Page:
Walter’s Restaurant celebrates 50 years: Part 2

Nangy Garfarshad is shown tending to the famous Walter’s bread, which is baked fresh daily. Photo/courtesy of the Garfarshad family

by John Neiuber | Special to the Courier

The space into which Walter’s Restaurant expanded was one of six units in what was only one of three bungalow courts built in Claremont. The entire bungalow court is now occupied by Walter’s, and when dining in the courtyard one can still see the eyebrow eaves over the doorways to what were once the individual bungalows. As the units became available, Walter’s would expand the dining room into another bungalow. Nangy even found time to dig under the bungalows and create a wine cellar and bakery. Digging one bucket at a time, it took two years to complete the task.

Tragedy struck in 1987. Awakened by a call at 2 a.m., the police department informed the Ghafarshads that the restaurant was on fire. They rushed to Walter’s to see the building engulfed in flames. The woodwork in the building was destroyed, as was the stained glass by Claremont artist Mike Hill. As morning came, the workers were all let go and Walter’s was closed. A few days later they started to remove the debris from the fire. The kitchen staff came back and offered to work without pay. Debris was cleared, and neighbors and customers provided lunch for the entire crew. The landlord, Herb Hafif, helped with the rebuilding costs not covered by insurance. Kay Hafif introduced Fahima Ghafarshad to Austrian and French pastries and Fahima’s desserts have become legendary.


The Garfarshad family, Walter’s restaurant, and the community grew together. Photo/courtesy of the Garfarshad family


With the help of friends and customers a new restaurant was built. Out of the ashes of Walter’s Coffee Shop, a restaurant, Walter’s, was born. And the business grew its reputation. For a restaurant, it is about the quality of food, beverage, service, and ambience. But there is also another intangible at work in the backstory of Walter’s. From the early days, the residents, students, and faculty, were interested in Nangy’s background as a pilot, a flight instructor and his and Fahima’s lives in Afghanistan. The customers also connected with the young couple’s family and watched the children, Asya and Dawoud, grow. The restaurant became a family business. The connections that were made became the relationships that created a loyal customer base. The customer was not only offered excellent food, drink, and service, but also the care and attention of owners who cared about them as people, who always offered a warm greeting, who asked about them and their family, and who offered a comfortable place to eat and visit and linger.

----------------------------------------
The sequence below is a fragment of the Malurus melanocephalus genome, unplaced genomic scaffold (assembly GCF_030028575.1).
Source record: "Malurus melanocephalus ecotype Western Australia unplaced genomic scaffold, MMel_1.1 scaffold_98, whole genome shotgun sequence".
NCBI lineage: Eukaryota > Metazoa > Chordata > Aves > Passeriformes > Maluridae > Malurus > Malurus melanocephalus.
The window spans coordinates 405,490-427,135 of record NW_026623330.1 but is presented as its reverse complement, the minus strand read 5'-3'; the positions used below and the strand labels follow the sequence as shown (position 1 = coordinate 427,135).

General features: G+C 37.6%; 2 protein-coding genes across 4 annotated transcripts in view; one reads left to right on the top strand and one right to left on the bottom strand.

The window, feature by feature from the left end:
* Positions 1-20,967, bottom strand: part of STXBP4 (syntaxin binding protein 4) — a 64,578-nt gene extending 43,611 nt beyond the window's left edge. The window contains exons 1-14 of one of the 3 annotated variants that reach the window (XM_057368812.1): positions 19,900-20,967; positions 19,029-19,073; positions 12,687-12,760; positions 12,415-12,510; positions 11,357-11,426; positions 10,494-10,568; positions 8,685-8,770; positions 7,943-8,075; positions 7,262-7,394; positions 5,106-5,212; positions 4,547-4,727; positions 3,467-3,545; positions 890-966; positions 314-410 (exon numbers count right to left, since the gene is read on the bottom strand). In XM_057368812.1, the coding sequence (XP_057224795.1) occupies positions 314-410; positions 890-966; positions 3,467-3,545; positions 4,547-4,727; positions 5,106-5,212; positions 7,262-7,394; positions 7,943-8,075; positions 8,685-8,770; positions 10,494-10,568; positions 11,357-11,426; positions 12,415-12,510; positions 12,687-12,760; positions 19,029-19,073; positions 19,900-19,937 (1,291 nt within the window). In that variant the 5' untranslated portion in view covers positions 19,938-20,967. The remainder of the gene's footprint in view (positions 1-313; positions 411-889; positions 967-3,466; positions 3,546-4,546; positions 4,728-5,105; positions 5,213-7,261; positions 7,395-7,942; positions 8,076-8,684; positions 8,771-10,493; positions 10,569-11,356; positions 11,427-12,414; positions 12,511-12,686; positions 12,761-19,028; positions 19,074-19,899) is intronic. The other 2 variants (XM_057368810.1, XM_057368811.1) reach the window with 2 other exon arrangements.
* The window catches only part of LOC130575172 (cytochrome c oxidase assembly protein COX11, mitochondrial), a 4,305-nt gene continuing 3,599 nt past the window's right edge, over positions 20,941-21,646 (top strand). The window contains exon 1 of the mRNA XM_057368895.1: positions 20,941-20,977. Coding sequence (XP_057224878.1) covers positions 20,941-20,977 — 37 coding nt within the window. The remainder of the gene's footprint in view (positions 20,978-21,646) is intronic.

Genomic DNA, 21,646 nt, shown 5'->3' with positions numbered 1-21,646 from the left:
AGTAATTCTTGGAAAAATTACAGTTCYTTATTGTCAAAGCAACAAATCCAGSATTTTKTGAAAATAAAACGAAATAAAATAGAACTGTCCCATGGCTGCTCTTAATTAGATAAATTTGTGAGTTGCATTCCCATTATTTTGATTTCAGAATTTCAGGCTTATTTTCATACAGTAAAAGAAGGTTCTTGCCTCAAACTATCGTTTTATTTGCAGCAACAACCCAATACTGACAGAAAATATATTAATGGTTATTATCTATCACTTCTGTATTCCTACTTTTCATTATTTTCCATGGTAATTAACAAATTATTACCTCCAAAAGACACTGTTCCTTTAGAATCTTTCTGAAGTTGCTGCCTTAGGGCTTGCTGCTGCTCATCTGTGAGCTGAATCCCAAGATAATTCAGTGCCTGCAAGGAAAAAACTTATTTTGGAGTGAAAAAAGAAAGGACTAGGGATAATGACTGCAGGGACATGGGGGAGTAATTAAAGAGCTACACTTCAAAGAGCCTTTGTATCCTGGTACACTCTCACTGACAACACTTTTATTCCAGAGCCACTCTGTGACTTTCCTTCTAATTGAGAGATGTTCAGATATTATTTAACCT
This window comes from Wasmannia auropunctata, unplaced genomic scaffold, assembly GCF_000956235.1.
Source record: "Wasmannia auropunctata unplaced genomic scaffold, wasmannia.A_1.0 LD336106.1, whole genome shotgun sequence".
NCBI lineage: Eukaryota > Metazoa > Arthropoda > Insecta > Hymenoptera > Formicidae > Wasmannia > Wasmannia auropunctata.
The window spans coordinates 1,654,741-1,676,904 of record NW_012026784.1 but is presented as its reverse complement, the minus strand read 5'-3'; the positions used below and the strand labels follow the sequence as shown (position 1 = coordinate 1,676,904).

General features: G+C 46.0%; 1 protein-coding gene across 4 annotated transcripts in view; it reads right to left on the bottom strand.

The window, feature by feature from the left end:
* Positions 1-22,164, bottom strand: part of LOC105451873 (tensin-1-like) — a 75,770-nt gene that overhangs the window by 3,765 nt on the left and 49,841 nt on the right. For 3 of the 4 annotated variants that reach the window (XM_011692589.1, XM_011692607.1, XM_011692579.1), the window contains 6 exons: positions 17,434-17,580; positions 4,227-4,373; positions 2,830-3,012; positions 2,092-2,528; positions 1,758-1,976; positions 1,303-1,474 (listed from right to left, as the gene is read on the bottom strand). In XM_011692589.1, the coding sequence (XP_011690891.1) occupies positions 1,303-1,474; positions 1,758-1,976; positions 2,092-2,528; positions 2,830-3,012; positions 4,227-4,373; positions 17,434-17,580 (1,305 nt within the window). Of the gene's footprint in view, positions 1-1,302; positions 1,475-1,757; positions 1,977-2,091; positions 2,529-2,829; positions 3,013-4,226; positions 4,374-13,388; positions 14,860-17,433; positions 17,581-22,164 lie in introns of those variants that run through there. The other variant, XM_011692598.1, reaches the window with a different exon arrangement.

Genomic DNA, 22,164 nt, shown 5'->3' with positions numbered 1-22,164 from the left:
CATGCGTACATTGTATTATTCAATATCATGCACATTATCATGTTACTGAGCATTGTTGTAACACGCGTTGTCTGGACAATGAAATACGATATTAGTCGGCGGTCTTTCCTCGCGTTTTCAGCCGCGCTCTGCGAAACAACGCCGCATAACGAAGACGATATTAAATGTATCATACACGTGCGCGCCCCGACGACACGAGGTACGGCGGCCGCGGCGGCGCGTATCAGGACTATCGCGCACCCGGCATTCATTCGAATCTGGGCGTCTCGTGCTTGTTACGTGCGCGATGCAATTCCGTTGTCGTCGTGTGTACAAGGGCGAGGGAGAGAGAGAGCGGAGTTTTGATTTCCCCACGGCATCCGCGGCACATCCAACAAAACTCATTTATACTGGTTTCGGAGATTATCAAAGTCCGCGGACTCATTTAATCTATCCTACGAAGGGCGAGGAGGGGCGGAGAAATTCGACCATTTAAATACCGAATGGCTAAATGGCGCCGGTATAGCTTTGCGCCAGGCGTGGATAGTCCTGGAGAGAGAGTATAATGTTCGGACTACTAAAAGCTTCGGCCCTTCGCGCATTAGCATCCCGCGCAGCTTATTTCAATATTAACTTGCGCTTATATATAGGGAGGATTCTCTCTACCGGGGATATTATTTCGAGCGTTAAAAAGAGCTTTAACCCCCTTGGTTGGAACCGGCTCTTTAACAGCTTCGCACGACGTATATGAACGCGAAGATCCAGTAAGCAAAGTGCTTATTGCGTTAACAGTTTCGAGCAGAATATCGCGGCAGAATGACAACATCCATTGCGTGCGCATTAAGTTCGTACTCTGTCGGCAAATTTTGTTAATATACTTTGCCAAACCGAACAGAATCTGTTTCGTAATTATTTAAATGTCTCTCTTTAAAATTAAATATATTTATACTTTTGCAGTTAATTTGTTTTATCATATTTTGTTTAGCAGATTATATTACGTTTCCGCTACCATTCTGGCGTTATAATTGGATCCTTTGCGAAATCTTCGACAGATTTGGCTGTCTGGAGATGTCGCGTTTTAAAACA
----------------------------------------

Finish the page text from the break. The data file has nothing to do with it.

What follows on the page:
It is that comfort of Walter’s that has created a place for friends and family to gather, to visit and to celebrate life’s benchmarks. On any given day, there are numerous birthdays, anniversaries, wedding showers, and receptions celebrated at the restaurant. The decor consists of works by local artists, further connecting the restaurant to the community. For many years, Walter’s was the weekly meeting place for the “four friends,” renowned artists Harrison McIntosh, Rupert Deese, Sam Maloof, and James Heuter.


This early photo shows the bungalows to the left of the entrance that are now the dining rooms and courtyard seating for Walter’s Restaurant. Photo/courtesy of Claremont Heritage


The connection between the restaurant and the community remains strong. Longtime Claremont resident Jil Stark said Walter’s has been a training ground for many of the children and grandchildren of Claremont residents, noting that at least six of her children and grandchildren can claim Walter’s as one of their first jobs that taught them important life skills and lessons. As the restaurant struggled during the pandemic, the landlord, Greg Hafif, helped with the rent to ensure the business survived. It was a chance meeting at Walter’s that led to the creation of this column.

From a 35-seat coffee shop in 1973, Walter’s has grown into an iconic Claremont landmark that today is a restaurant, bar, lounge, and event space with a capacity of 500. It has truly become a Claremont institution.

History is not only about the people, the events, and the architecture of a city, but also about its culture, and the role of place in that culture. “Let’s meet at Walter’s” is a common phrase heard between family members, colleagues, and friends. The utterance of those words captures the essence of how a place has become a cultural icon within a city. Walter’s is such a place.


Noted local artists, clockwise from top left, Phil Dike, James Heuter, Sam Maloof, and Harrison McIntosh, who became known as the “four friends” met regularly at Walter’s. Photo/courtesy of Claremont Heritage


Please join with Claremont Heritage on Sunday, December 3, as we honor Walter’s Restaurant owners, the Ghafarshad family, for their 50 years of advancing the gastronomy, art, culture, and community of Claremont. The restaurant will close at 3 p.m. that day and the event will take place from 4 to 8. Food, drink, and entertainment will abound. Heritage staff, in cooperation with the family, are soliciting and collecting photos from throughout the years for the event. The Claremont Chamber of Commerce is arranging special presentations to commemorate the milestone. Proceeds from the event will benefit Claremont Heritage.


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